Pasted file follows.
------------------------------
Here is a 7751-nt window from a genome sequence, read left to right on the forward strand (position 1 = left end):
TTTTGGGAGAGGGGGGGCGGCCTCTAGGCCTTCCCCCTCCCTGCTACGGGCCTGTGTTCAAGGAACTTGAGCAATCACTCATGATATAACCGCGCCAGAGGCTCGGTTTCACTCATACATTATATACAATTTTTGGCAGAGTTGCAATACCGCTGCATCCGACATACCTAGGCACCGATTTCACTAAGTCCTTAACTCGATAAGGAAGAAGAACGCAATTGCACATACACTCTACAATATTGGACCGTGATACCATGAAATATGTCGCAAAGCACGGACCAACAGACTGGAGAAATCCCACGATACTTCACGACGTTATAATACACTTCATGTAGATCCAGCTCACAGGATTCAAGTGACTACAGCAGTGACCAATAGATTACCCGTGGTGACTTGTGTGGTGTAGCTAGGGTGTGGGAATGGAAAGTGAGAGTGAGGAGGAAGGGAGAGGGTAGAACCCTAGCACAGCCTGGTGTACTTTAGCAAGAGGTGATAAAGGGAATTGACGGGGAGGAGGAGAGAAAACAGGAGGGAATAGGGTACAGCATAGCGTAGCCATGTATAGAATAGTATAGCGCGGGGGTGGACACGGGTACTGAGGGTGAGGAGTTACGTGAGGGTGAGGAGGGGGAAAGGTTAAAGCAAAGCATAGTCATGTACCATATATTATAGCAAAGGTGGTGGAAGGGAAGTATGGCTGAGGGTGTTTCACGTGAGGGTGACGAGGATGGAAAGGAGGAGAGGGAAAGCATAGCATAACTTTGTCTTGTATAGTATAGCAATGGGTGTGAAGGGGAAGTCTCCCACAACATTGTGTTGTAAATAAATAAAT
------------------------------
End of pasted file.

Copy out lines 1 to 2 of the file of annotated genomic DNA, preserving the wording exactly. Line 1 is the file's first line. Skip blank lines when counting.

Here is a 7751-nt window from a genome sequence, read left to right on the forward strand (position 1 = left end):
TTTTGGGAGAGGGGGGGCGGCCTCTAGGCCTTCCCCCTCCCTGCTACGGGCCTGTGTTCAAGGAACTTGAGCAATCACTCATGATATAACCGCGCCAGAGGCTCGGTTTCACTCATACATTATATACAATTTTTGGCAGAGTTGCAATACCGCTGCATCCGACATACCTAGGCACCGATTTCACTAAGTCCTTAACTCGATAAGGAAGAAGAACGCAATTGCACATACACTCTACAATATTGGACCGTGATACCATGAAATATGTCGCAAAGCACGGACCAACAGACTGGAGAAATCCCACGATACTTCACGACGTTATAATACACTTCATGTAGATCCAGCTCACAGGATTCAAGTGACTACAGCAGTGACCAATAGATTACCCGTGGTGACTTGTGTGGTGTAGCTAGGGTGTGGGAATGGAAAGTGAGAGTGAGGAGGAAGGGAGAGGGTAGAACCCTAGCACAGCCTGGTGTACTTTAGCAAGAGGTGATAAAGGGAATTGACGGGGAGGAGGAGAGAAAACAGGAGGGAATAGGGTACAGCATAGCGTAGCCATGTATAGAATAGTATAGCGCGGGGGTGGACACGGGTACTGAGGGTGAGGAGTTACGTGAGGGTGAGGAGGGGGAAAGGTTAAAGCAAAGCATAGTCATGTACCATATATTATAGCAAAGGTGGTGGAAGGGAAGTATGGCTGAGGGTGTTTCACGTGAGGGTGACGAGGATGGAAAGGAGGAGAGGGAAAGCATAGCATAACTTTGTCTTGTATAGTATAGCAATGGGTGTGAAGGGGAAGTCTCCCACAACATTGTGTTGTAAATAAATAAAT